I want to end on a high, says Hussain

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The Independent Online

An emotional Nasser Hussain, England's match-winner against New Zealand at Lord's with his 14th Test hundred in his 96th appearance for his country, last night suggested that he is on the brink of retiring.

An emotional Nasser Hussain, England's match-winner against New Zealand at Lord's with his 14th Test hundred in his 96th appearance for his country, last night suggested that he is on the brink of retiring.

After the on-field drama of his hundred, preceded by his seemingly calamitous and cruel run-out of the debutant Andrew Strauss with the latter on the brink of a second century in the match and English cricket history, a misty-eyed Hussain gave the broadest of hints that he wants to end his career on this high.

Having acknowledged that performances in this Test posed problems for the selectors, the former England captain, who made his debut against the West Indies in the 1989-90 Caribbean tour, then confessed: "There are issues for me personally. I have to make some decisions regarding my future.

"The last thing I want to do is to hold anyone up. I only want to be in a side that wants me. I only want to play for a country that wants me. I don't want to hold any young lad up. I would hate that to happen to me.

"I will have to talk to people in my life, my father. It is an emotive decision to have to make. The coach, Duncan Fletcher, was in my hotel room last night. We had a glass of Chardonnay and a long conversation. He is a very important person in my life. I am talking about reaching a decision over the next 24, maybe 48 hours.

"I did not want to do this press conference, I just wanted to think about it. There is a possibility of retirement. This is not something I have just thought about now. I have been thinking it over since Barbados. You want to go out at the top. I wanted to think about this on my own, speak to my Dad, and speak to other people.

"That figure of 100 Tests that I wanted to reach, that was something that kept coming up. It was the same with the captaincy, that is not what I wanted. I've thought a lot about this. I want to end on a high. I have spoken to David Graveney, the chairman of selectors, and to Duncan. While the fans still want me, this is a great thing to sit back and remember in the years to come."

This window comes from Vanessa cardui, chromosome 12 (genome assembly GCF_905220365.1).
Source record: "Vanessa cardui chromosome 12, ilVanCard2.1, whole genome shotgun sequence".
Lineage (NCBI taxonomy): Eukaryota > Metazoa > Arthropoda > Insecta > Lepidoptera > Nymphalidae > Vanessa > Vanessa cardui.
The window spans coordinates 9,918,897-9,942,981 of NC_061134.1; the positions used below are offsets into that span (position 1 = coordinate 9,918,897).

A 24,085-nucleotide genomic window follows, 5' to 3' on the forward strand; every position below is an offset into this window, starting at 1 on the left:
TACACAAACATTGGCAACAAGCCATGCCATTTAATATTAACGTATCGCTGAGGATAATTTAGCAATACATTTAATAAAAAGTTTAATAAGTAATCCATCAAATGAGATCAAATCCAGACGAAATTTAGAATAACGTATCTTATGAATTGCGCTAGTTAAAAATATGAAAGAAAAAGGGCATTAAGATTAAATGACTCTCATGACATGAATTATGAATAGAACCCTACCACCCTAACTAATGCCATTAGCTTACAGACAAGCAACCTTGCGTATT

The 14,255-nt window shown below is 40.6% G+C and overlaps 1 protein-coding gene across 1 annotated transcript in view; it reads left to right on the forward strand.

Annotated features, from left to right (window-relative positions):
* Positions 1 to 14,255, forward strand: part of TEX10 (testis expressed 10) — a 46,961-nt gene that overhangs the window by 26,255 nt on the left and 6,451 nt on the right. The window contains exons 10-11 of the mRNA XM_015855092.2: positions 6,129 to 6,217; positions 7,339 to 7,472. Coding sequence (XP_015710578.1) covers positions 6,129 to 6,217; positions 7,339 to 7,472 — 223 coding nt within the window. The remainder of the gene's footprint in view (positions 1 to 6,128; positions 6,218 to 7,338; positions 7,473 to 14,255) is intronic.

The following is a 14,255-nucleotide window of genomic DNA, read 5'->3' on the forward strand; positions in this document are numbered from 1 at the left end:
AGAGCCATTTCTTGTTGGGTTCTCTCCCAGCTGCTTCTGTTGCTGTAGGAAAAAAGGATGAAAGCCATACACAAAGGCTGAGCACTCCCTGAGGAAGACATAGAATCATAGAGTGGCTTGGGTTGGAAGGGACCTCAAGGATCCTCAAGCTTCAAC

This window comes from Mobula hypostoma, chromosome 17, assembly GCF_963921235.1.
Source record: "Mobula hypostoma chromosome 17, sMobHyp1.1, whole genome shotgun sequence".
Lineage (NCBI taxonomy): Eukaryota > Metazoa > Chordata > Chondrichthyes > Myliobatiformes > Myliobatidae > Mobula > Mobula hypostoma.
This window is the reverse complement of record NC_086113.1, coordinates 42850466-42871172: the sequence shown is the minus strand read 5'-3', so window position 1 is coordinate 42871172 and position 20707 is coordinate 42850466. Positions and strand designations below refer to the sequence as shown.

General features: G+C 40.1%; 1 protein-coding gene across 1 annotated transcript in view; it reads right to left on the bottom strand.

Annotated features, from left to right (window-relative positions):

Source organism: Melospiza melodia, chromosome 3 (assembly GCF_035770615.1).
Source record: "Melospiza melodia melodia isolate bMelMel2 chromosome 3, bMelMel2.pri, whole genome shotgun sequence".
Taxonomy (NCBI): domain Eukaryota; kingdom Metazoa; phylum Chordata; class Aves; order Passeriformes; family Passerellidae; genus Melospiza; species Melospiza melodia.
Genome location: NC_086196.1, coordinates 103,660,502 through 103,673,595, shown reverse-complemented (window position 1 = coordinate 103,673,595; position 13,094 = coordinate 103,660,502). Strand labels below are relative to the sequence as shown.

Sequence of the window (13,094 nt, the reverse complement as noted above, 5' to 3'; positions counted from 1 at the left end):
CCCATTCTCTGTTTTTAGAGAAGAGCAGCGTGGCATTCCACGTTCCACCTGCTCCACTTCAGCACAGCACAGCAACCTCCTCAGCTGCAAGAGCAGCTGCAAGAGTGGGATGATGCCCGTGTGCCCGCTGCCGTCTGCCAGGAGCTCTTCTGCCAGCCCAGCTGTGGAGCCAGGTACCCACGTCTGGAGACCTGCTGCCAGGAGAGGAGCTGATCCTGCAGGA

The confession did not end there, though. Hussain was man enough to admit that the muddle which robbed Strauss of his place in cricket lore - he would have become only the third player after Lawrence Rowe, for West Indies against New Zealand in the 1971-72 series, and latterly Yasir Hameed for Pakistan against Bangladesh, to have achieved the remarkable feat of scoring centuries in both innings of his debut match.

As it was, Strauss had to settle for scoring a half-century second time around. Hussain said: "Doing a [Geoff] Boycott and running out the local lad was not the ideal thing to do, especially when he was 17 runs away from his second hundred of the match. It put added pressure on me. Luckily I had a close mate, Graham Thorpe, who joined me out in the middle and he told me to stop whingeing about it and get on with the game."

Which he proceeded to do. Afterwards, though, he almost dismissed his own contribution, stressing instead the importance of the victory. "The main thing is that we went one up in a three-match series, which is a huge advantage. New Zealand are a quality side and they have been a pain in the backside for us."

He then admitted of his hundred: "It was incredible. To do it here, at Lord's, and the ovation I got from the crowd, to hear the noise they made, and get the pats on the back as I walked through the Long Room afterwards, it was amazing."

Hussain was not the only one who was in a dazed state, though. Strauss was still trying to come to terms with the fact that he had been selected in the first place, let alone achieved what he has.

He was reluctant to talk about the run-out. "There was a bit of indecision. It happens all the time in cricket. But it has been a crazy week for me, going back to Monday when I did not think I was in the team, to scoring the hundred on my home ground, then scoring a fifty and then winning the match. That tops it off. It has been the most unbelievable week of my life."

While he had no idea whether he would be in the team for the second Test at Headingley next week, the selectors indicated as much when Fletcher requested that Middlesex leave him out of today's important Championship match against Lancashire at Old Trafford.

The county were already resigned to losing their captain for the game anyway but, given his remarkable performances, perhaps they should extend their thinking to the rest of this series at least, but more probably the rest of the summer.

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